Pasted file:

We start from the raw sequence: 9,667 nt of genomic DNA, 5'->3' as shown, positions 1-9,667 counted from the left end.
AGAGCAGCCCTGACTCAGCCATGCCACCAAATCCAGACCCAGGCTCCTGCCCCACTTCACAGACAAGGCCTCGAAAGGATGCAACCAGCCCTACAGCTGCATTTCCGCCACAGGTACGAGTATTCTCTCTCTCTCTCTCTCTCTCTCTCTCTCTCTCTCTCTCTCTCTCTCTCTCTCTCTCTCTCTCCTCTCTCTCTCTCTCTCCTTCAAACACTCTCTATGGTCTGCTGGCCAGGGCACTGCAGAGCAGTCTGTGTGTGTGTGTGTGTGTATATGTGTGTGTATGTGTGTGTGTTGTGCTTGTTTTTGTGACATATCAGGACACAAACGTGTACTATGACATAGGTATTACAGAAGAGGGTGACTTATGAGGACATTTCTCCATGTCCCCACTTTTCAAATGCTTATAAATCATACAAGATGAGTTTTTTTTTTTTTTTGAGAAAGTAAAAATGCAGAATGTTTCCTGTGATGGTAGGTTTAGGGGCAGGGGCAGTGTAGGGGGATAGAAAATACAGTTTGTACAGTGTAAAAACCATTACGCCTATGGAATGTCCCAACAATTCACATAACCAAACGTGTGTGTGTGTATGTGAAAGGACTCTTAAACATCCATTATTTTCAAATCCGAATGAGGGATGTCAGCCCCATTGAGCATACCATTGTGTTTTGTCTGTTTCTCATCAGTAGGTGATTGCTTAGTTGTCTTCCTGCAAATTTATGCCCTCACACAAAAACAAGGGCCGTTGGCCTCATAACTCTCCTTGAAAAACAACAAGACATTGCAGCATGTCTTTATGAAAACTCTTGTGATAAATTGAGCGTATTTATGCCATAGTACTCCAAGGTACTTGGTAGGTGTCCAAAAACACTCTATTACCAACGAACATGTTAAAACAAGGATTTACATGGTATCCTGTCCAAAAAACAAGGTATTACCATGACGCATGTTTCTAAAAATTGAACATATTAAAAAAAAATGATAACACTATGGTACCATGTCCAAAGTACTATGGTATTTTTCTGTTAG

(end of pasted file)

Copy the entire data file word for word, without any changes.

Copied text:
We start from the raw sequence: 9,667 nt of genomic DNA, 5'->3' as shown, positions 1-9,667 counted from the left end.
AGAGCAGCCCTGACTCAGCCATGCCACCAAATCCAGACCCAGGCTCCTGCCCCACTTCACAGACAAGGCCTCGAAAGGATGCAACCAGCCCTACAGCTGCATTTCCGCCACAGGTACGAGTATTCTCTCTCTCTCTCTCTCTCTCTCTCTCTCTCTCTCTCTCTCTCTCTCTCTCTCTCTCTCTCTCCTCTCTCTCTCTCTCTCCTTCAAACACTCTCTATGGTCTGCTGGCCAGGGCACTGCAGAGCAGTCTGTGTGTGTGTGTGTGTGTATATGTGTGTGTATGTGTGTGTGTTGTGCTTGTTTTTGTGACATATCAGGACACAAACGTGTACTATGACATAGGTATTACAGAAGAGGGTGACTTATGAGGACATTTCTCCATGTCCCCACTTTTCAAATGCTTATAAATCATACAAGATGAGTTTTTTTTTTTTTTTGAGAAAGTAAAAATGCAGAATGTTTCCTGTGATGGTAGGTTTAGGGGCAGGGGCAGTGTAGGGGGATAGAAAATACAGTTTGTACAGTGTAAAAACCATTACGCCTATGGAATGTCCCAACAATTCACATAACCAAACGTGTGTGTGTGTATGTGAAAGGACTCTTAAACATCCATTATTTTCAAATCCGAATGAGGGATGTCAGCCCCATTGAGCATACCATTGTGTTTTGTCTGTTTCTCATCAGTAGGTGATTGCTTAGTTGTCTTCCTGCAAATTTATGCCCTCACACAAAAACAAGGGCCGTTGGCCTCATAACTCTCCTTGAAAAACAACAAGACATTGCAGCATGTCTTTATGAAAACTCTTGTGATAAATTGAGCGTATTTATGCCATAGTACTCCAAGGTACTTGGTAGGTGTCCAAAAACACTCTATTACCAACGAACATGTTAAAACAAGGATTTACATGGTATCCTGTCCAAAAAACAAGGTATTACCATGACGCATGTTTCTAAAAATTGAACATATTAAAAAAAAATGATAACACTATGGTACCATGTCCAAAGTACTATGGTATTTTTCTGTTAG